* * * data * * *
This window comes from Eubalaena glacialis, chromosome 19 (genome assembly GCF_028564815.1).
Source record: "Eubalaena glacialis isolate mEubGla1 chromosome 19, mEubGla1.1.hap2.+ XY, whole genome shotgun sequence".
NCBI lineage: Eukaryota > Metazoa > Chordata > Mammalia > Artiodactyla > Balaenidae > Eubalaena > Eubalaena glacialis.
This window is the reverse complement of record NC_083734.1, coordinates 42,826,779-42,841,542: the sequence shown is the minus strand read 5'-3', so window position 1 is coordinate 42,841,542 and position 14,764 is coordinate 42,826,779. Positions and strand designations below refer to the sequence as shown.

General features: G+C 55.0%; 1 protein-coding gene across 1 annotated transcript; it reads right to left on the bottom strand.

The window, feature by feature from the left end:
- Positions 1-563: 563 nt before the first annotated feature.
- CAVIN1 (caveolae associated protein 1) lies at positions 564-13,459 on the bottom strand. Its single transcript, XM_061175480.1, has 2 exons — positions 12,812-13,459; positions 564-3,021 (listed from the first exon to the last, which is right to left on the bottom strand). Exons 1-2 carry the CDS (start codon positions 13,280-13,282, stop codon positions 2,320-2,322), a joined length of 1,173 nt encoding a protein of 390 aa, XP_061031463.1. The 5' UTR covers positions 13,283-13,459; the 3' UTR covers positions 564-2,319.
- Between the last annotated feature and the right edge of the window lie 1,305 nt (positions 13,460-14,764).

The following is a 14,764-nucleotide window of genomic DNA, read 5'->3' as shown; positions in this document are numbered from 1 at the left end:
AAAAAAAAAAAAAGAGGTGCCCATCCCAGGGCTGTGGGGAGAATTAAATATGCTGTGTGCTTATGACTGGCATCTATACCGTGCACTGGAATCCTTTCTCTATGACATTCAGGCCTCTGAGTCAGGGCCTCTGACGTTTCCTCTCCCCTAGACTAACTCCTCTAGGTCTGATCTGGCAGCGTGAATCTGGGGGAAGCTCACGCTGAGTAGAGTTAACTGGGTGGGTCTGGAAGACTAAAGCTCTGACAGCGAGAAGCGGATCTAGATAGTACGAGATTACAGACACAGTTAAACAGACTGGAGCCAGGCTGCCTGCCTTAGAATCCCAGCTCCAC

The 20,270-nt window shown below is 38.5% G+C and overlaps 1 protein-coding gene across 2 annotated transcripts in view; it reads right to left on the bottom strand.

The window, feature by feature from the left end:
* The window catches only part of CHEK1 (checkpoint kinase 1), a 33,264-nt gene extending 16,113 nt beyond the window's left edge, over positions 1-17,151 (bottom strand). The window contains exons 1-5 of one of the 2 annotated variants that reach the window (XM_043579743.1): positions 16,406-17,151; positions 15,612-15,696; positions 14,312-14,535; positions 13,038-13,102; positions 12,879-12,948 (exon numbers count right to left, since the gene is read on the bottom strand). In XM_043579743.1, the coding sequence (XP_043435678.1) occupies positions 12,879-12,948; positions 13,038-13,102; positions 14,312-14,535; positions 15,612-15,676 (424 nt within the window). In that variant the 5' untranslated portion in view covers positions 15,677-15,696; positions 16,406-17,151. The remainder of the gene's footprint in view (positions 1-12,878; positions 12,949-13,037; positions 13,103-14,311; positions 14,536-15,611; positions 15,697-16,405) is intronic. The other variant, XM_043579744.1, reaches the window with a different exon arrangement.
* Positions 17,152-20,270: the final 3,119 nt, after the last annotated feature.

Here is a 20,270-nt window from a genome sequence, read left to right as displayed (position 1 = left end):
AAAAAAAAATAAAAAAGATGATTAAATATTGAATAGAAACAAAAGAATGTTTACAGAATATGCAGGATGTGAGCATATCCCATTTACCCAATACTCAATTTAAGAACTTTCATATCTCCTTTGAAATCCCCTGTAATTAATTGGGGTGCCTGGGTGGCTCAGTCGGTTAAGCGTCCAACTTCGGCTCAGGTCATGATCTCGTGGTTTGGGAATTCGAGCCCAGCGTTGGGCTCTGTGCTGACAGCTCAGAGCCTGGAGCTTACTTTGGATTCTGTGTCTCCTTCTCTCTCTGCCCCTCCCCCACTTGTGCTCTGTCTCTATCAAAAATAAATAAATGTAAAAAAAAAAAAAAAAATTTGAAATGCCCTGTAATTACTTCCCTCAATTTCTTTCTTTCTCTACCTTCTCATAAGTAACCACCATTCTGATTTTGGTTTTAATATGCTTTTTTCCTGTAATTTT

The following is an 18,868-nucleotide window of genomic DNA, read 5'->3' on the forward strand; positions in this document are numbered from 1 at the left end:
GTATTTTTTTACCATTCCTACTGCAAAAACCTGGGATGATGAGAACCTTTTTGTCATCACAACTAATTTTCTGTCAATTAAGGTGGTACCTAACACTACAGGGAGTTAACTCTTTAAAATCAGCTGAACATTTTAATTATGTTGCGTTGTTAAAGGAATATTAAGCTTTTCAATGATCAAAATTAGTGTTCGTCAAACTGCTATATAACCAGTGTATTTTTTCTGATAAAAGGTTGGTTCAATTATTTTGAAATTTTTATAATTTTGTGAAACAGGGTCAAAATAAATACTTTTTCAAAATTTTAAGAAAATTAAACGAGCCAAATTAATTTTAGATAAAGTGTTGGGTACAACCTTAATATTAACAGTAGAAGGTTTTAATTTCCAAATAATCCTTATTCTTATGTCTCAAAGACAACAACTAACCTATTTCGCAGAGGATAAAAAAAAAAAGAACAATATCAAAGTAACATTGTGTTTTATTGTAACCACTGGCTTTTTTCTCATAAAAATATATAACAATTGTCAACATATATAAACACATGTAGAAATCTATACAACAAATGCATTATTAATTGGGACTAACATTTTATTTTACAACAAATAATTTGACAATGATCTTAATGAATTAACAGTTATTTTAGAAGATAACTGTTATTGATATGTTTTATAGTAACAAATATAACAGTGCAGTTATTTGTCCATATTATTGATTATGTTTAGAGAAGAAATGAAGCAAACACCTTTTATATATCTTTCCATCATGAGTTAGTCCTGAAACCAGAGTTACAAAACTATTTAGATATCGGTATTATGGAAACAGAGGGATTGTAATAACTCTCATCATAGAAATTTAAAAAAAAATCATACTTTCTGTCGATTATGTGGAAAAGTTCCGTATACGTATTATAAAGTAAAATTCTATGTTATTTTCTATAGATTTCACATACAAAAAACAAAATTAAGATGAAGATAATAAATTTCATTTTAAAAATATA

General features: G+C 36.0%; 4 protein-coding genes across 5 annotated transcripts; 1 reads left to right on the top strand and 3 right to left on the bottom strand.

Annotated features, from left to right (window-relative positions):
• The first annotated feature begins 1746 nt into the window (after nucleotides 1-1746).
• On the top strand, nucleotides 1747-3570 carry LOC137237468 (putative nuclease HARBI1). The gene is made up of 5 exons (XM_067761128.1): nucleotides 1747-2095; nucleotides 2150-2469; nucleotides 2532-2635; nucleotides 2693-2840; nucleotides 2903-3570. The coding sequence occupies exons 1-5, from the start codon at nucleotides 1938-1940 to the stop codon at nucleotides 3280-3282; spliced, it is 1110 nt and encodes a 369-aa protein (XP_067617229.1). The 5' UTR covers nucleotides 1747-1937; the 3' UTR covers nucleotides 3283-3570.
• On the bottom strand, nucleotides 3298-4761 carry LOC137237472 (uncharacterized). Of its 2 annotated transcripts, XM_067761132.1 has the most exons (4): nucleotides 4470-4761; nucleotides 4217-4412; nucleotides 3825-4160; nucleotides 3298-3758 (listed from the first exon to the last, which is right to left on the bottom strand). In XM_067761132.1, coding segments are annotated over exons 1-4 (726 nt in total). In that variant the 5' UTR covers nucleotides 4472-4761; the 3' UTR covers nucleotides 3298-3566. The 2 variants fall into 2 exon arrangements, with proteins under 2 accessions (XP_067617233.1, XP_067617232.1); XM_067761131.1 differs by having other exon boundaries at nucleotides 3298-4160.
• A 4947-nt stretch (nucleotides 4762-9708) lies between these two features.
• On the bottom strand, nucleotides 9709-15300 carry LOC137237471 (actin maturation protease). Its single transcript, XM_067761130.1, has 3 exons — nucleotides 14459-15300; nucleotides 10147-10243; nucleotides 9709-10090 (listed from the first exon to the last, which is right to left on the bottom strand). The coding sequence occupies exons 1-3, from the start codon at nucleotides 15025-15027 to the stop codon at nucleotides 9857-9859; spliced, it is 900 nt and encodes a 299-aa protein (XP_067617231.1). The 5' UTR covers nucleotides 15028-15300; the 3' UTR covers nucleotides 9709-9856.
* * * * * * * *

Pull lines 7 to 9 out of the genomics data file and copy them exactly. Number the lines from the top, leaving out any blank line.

- Positions 1-563: 563 nt before the first annotated feature.
- CAVIN1 (caveolae associated protein 1) lies at positions 564-13,459 on the bottom strand. Its single transcript, XM_061175480.1, has 2 exons — positions 12,812-13,459; positions 564-3,021 (listed from the first exon to the last, which is right to left on the bottom strand). Exons 1-2 carry the CDS (start codon positions 13,280-13,282, stop codon positions 2,320-2,322), a joined length of 1,173 nt encoding a protein of 390 aa, XP_061031463.1. The 5' UTR covers positions 13,283-13,459; the 3' UTR covers positions 564-2,319.
- Between the last annotated feature and the right edge of the window lie 1,305 nt (positions 13,460-14,764).